16. 16.
    Gilroy, S.W., Cavazza, M., Niranen, M., Andre, E., Vogt, T., Urbain, J., Benayoun, M., Seichter, H., Billinghurst, M.: Pad-based multimodal affective fusion. In: 3rd International Conference on Affective Computing and Intelligent Interaction and Workshops, ACII 2009 (2009)Google Scholar
  17. 17.
    Gosling, S., Rentfrow, P.J., Swann, W.B.: A very brief measure of the big-five personality domains. Journal of Research in Personality 37(6), 504–528 (2003)CrossRefGoogle Scholar
  18. 18.
    Hofmann, J., Platt, T., Urbain, J., Niewiadomski, R., Ruch, W.: Laughing avatar interaction evaluation form. Unpublished Research Instrument (2012)Google Scholar
  19. 19.
    Kennedy, L., Ellis, D.: Laughter detection in meetings. In: NIST ICASSP 2004 Meeting Recognition Workshop, pp. 118–121. Montreal (May 2004)Google Scholar
  20. 20.
    Kleinsmith, A., Bianchi-Berthouze, N.: Affective body expression perception and recognition: A survey (2012)Google Scholar
  21. 21.
    Kleinsmith, A., Bianchi-Berthouze, N., Steed, A.: Automatic recognition of non-acted affective postures. IEEE Transactions on Systems, Man, and Cybernetics, Part B: Cybernetics 41(4), 1027–1038 (2011)CrossRefGoogle Scholar
  22. 22.
    Knox, M.T., Mirghafori, N.: Automatic laughter detection using neural networks. In: Proceedings of Interspeech 2007, pp. 2973–2976. Antwerp, Belgium (2007)Google Scholar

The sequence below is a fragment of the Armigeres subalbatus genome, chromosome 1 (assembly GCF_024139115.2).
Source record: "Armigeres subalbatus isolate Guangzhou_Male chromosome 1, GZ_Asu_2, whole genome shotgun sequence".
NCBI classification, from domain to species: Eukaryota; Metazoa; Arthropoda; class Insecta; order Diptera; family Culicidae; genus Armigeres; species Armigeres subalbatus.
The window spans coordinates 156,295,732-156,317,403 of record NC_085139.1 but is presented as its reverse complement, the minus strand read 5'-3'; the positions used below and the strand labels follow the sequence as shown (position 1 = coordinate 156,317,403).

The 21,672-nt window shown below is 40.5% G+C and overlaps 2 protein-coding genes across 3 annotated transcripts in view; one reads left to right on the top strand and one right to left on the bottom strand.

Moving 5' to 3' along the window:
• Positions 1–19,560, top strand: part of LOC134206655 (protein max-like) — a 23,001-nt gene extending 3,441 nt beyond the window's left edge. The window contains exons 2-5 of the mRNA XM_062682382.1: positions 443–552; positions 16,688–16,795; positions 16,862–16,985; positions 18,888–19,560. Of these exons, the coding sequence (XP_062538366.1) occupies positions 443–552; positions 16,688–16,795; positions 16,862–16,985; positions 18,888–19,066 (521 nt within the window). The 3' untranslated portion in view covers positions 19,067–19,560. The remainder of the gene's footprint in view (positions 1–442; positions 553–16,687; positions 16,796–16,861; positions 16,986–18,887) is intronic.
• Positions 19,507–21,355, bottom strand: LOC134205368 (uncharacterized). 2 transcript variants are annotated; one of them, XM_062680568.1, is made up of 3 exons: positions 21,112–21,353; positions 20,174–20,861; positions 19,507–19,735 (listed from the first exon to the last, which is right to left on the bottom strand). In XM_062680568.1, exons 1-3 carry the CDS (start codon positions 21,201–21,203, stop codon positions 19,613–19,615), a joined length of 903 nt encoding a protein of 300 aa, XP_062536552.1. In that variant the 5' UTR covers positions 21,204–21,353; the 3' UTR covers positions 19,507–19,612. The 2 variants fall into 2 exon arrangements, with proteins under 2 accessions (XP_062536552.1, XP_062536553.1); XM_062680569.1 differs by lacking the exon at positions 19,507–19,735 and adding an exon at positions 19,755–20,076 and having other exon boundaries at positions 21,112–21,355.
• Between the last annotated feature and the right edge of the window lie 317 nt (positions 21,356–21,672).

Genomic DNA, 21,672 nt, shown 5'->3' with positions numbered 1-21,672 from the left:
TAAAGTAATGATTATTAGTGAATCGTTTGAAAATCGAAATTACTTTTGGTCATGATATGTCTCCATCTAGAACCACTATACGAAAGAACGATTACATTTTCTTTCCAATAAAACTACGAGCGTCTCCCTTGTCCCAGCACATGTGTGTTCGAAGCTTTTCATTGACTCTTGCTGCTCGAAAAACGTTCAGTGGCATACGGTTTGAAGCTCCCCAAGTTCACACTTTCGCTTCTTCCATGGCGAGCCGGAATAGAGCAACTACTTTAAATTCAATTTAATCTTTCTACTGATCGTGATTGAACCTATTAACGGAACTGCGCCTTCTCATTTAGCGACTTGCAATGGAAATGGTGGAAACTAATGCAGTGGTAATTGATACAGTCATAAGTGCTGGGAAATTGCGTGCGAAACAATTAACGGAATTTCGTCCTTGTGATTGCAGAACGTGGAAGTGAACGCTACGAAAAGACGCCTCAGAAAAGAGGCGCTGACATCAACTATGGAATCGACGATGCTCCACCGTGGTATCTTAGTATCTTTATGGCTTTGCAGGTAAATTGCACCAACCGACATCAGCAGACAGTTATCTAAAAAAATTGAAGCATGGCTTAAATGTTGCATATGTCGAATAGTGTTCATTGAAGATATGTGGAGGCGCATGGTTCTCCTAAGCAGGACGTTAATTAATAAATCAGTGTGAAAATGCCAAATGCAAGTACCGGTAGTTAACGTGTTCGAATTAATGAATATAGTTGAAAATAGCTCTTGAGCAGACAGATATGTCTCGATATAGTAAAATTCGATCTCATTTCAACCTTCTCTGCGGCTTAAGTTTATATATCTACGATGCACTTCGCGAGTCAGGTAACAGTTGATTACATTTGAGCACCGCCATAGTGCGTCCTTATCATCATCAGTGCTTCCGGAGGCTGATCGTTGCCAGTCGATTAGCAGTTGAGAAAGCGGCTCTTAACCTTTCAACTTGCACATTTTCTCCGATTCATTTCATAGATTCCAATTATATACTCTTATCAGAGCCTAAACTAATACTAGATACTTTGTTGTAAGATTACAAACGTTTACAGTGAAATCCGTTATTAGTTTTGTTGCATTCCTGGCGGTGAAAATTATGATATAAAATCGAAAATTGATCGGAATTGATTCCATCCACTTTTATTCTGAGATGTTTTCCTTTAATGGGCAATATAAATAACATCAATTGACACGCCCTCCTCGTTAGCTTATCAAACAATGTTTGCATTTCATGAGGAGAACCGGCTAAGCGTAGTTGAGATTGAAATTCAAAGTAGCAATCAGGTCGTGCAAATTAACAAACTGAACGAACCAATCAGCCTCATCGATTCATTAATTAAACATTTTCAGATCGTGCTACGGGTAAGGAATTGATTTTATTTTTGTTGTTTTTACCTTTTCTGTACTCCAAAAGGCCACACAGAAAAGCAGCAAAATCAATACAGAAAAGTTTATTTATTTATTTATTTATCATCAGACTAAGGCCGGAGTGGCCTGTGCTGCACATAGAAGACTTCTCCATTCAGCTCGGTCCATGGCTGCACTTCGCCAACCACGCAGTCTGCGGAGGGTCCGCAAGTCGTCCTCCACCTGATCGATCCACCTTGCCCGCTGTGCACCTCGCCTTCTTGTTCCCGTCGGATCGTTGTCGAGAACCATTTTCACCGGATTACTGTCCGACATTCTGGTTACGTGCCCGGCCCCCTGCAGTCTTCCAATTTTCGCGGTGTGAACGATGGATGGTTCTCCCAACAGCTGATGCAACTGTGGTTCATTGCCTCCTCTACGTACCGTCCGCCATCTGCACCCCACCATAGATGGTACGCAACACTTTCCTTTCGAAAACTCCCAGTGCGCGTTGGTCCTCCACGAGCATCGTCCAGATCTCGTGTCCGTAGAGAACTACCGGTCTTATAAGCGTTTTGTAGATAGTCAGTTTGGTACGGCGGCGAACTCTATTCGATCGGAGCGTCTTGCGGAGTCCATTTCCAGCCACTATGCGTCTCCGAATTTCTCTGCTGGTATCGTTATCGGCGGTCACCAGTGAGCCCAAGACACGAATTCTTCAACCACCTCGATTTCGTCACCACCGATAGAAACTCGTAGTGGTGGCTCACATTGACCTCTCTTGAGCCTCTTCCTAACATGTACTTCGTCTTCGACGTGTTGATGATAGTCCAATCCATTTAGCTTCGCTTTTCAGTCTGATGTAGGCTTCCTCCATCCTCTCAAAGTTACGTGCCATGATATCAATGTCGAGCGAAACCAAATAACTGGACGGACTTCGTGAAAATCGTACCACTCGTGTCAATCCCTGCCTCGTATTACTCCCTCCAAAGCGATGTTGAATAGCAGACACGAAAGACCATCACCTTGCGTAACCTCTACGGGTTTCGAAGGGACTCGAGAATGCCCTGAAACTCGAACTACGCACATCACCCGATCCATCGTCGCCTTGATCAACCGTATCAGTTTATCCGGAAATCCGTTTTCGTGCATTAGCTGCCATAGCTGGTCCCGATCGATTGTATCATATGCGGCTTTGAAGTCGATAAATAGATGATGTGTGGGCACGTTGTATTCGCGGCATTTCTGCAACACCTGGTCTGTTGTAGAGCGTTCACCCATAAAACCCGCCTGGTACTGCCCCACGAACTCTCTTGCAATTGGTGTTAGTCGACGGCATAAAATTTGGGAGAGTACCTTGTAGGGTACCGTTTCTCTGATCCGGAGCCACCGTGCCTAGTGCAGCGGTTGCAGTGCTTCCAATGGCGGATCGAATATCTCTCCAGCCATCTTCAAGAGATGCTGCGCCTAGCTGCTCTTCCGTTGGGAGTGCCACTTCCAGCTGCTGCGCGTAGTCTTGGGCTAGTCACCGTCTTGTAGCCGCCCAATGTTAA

23. 23.
    Kshirsagar, S., Magnenat-Thalmann, N.: Visyllable based speech animation. Comput. Graph. Forum 22(3), 632–640 (2003)CrossRefGoogle Scholar
  24. 24.
    Lasarcyk, E., Trouvain, J.: Imitating conversational laughter with an articulatory speech synthesis. In: Proceedings of the Interdisciplinary Workshop on The Phonetics of Laughter, pp. 43–48 (2007)Google Scholar
  25. 25.
    Leite, I., Castellano, G., Pereira, A., Martinho, C., Paiva, A.: Modelling empathic behaviour in a robotic game companion for children: An ethnographic study in real-world settings. In: Proceedings of the Seventh Annual ACM/IEEE International Conference on Human-Robot Interaction, pp. 367–374. ACM (2012)Google Scholar
  26. 26.
    Liu, W., Yin, B., Jia, X., Kong, D.: Audio to visual signal mappings with hmm. In: IEEE International Conference on Acoustics, Speech, and Signal Processing, ICASSP 2004 (2004)Google Scholar
  27. 27.
    Mancini, M., Glowinski, D., Massari, A.: Realtime expressive movement detection using the eyesweb xmi platform. In: Camurri, A., Costa, C. (eds.) INTETAIN. LNICST, vol. 78, pp. 221–222. Springer (2011)Google Scholar
  28. 28.